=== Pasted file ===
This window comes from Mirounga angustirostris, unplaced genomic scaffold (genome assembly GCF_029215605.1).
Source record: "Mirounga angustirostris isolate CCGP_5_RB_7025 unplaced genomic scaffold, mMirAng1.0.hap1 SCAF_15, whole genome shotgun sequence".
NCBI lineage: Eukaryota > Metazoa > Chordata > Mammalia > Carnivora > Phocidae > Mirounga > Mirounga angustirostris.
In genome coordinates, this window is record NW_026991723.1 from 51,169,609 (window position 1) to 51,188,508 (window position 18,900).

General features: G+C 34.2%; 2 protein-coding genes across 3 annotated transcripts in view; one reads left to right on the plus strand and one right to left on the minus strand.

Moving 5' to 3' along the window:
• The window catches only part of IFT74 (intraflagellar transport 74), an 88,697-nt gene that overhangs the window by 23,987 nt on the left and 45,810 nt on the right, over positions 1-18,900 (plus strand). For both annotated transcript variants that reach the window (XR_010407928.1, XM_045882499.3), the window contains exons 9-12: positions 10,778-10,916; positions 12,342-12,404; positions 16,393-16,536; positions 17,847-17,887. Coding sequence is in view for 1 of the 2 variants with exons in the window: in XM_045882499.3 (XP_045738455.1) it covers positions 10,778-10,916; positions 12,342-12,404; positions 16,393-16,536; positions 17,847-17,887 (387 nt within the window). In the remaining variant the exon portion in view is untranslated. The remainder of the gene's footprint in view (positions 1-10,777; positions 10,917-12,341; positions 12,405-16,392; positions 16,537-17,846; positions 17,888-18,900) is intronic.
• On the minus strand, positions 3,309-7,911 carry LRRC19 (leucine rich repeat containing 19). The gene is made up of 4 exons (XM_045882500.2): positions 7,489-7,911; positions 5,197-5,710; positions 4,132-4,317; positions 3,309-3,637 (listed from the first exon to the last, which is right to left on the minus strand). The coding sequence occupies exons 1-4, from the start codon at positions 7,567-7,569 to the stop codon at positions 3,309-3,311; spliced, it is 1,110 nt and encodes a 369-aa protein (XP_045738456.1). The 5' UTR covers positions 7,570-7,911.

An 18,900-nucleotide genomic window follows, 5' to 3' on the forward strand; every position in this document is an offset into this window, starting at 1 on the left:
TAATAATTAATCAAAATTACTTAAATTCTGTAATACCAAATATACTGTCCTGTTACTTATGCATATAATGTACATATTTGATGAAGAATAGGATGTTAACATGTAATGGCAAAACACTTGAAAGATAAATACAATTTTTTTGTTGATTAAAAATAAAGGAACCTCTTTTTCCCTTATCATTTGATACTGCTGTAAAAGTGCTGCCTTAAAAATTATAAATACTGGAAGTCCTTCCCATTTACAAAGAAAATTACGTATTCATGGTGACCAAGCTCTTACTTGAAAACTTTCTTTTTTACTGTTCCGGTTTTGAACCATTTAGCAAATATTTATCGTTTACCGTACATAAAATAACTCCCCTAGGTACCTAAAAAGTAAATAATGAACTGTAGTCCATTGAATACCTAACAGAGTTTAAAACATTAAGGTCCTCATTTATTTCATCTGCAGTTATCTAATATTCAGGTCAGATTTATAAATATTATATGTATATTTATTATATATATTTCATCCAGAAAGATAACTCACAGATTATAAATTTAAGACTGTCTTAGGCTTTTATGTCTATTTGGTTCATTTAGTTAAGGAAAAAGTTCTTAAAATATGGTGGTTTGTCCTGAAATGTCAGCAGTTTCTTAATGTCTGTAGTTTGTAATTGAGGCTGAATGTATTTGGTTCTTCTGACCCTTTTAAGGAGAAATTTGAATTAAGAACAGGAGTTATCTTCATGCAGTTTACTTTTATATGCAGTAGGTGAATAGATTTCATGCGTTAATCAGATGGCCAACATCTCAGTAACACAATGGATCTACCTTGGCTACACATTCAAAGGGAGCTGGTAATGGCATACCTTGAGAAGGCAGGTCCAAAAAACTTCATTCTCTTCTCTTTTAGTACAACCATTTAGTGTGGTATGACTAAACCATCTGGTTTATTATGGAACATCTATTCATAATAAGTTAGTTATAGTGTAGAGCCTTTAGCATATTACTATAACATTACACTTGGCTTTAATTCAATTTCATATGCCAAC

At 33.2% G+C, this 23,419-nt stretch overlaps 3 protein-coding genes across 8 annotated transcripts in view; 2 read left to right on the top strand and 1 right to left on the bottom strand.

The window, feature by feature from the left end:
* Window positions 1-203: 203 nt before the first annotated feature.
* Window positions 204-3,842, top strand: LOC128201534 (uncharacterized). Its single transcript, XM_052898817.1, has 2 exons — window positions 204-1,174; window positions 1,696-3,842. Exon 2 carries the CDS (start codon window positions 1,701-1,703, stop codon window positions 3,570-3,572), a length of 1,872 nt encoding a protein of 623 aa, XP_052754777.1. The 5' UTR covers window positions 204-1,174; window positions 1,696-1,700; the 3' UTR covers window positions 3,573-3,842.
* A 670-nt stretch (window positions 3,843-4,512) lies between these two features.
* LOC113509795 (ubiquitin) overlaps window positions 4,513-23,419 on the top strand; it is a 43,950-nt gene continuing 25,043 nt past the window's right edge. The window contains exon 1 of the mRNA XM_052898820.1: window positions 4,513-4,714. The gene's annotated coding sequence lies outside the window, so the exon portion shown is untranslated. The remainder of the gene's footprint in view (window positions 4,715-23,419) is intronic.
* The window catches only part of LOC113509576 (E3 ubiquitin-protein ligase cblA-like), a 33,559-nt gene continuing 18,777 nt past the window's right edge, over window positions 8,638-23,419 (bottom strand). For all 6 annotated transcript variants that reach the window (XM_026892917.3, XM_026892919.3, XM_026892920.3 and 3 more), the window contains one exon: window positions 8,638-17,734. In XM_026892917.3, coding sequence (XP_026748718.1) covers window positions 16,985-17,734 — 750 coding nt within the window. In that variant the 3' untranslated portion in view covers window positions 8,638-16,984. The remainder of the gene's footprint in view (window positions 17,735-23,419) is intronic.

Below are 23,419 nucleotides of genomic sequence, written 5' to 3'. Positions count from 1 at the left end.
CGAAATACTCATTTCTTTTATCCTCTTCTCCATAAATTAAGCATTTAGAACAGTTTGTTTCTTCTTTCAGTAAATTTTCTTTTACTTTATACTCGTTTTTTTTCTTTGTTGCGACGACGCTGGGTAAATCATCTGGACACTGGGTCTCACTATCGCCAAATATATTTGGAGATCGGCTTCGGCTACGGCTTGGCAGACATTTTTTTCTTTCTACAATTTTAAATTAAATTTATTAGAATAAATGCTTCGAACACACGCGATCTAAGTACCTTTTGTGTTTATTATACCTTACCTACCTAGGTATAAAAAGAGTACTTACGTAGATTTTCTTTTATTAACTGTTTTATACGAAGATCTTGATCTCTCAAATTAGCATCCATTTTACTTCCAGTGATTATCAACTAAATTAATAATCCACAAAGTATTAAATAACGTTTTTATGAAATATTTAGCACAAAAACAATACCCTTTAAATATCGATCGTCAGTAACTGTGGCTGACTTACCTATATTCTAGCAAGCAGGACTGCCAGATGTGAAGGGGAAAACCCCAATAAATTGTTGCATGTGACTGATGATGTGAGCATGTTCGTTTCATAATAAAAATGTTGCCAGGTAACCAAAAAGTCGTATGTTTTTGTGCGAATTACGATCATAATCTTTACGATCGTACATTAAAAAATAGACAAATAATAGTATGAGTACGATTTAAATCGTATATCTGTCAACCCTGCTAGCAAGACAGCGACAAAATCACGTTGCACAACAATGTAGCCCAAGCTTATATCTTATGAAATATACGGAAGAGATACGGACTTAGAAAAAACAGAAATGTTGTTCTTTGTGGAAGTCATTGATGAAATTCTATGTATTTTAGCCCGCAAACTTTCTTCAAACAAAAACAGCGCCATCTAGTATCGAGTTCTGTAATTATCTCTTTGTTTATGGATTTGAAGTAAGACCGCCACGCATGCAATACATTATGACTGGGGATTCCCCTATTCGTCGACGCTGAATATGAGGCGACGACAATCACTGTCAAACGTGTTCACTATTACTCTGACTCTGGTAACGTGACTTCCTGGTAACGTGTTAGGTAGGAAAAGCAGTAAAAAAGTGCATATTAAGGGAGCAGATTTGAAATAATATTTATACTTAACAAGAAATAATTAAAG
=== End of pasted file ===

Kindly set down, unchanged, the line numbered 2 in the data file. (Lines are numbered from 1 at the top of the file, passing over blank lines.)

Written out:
Source record: "Mirounga angustirostris isolate CCGP_5_RB_7025 unplaced genomic scaffold, mMirAng1.0.hap1 SCAF_15, whole genome shotgun sequence".